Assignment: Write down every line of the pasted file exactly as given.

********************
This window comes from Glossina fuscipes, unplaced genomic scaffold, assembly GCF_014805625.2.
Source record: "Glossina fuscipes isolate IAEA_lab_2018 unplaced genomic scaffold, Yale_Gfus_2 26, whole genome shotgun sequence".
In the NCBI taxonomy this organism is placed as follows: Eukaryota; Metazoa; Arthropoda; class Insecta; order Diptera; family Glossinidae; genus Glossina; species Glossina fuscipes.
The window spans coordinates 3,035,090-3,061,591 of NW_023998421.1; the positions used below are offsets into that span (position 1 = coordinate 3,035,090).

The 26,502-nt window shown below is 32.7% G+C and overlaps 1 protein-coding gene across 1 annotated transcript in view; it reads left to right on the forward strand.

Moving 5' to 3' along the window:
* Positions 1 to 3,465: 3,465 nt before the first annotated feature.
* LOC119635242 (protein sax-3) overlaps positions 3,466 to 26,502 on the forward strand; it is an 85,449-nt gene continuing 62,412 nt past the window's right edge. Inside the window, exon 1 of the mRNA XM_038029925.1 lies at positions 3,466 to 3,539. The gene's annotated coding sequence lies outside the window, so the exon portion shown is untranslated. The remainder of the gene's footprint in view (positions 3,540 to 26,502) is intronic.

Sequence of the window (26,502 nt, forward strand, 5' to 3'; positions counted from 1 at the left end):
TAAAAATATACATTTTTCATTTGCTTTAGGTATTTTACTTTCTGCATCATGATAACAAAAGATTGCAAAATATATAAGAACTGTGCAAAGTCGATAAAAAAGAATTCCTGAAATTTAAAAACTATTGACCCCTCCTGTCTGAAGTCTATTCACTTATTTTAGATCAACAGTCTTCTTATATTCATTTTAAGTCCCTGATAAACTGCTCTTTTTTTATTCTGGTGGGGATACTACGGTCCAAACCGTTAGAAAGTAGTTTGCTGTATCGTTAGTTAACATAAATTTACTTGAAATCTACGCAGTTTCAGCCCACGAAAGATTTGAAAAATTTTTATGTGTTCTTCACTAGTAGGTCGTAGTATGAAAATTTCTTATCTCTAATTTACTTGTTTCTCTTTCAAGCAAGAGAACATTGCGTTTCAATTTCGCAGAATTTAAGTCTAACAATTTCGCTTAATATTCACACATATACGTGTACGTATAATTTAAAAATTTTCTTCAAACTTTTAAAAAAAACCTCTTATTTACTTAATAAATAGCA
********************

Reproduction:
This window comes from Glossina fuscipes, unplaced genomic scaffold, assembly GCF_014805625.2.
Source record: "Glossina fuscipes isolate IAEA_lab_2018 unplaced genomic scaffold, Yale_Gfus_2 26, whole genome shotgun sequence".
In the NCBI taxonomy this organism is placed as follows: Eukaryota; Metazoa; Arthropoda; class Insecta; order Diptera; family Glossinidae; genus Glossina; species Glossina fuscipes.
The window spans coordinates 3,035,090-3,061,591 of NW_023998421.1; the positions used below are offsets into that span (position 1 = coordinate 3,035,090).

The 26,502-nt window shown below is 32.7% G+C and overlaps 1 protein-coding gene across 1 annotated transcript in view; it reads left to right on the forward strand.

Moving 5' to 3' along the window:
* Positions 1 to 3,465: 3,465 nt before the first annotated feature.
* LOC119635242 (protein sax-3) overlaps positions 3,466 to 26,502 on the forward strand; it is an 85,449-nt gene continuing 62,412 nt past the window's right edge. Inside the window, exon 1 of the mRNA XM_038029925.1 lies at positions 3,466 to 3,539. The gene's annotated coding sequence lies outside the window, so the exon portion shown is untranslated. The remainder of the gene's footprint in view (positions 3,540 to 26,502) is intronic.

Sequence of the window (26,502 nt, forward strand, 5' to 3'; positions counted from 1 at the left end):
TAAAAATATACATTTTTCATTTGCTTTAGGTATTTTACTTTCTGCATCATGATAACAAAAGATTGCAAAATATATAAGAACTGTGCAAAGTCGATAAAAAAGAATTCCTGAAATTTAAAAACTATTGACCCCTCCTGTCTGAAGTCTATTCACTTATTTTAGATCAACAGTCTTCTTATATTCATTTTAAGTCCCTGATAAACTGCTCTTTTTTTATTCTGGTGGGGATACTACGGTCCAAACCGTTAGAAAGTAGTTTGCTGTATCGTTAGTTAACATAAATTTACTTGAAATCTACGCAGTTTCAGCCCACGAAAGATTTGAAAAATTTTTATGTGTTCTTCACTAGTAGGTCGTAGTATGAAAATTTCTTATCTCTAATTTACTTGTTTCTCTTTCAAGCAAGAGAACATTGCGTTTCAATTTCGCAGAATTTAAGTCTAACAATTTCGCTTAATATTCACACATATACGTGTACGTATAATTTAAAAATTTTCTTCAAACTTTTAAAAAAAACCTCTTATTTACTTAATAAATAGCA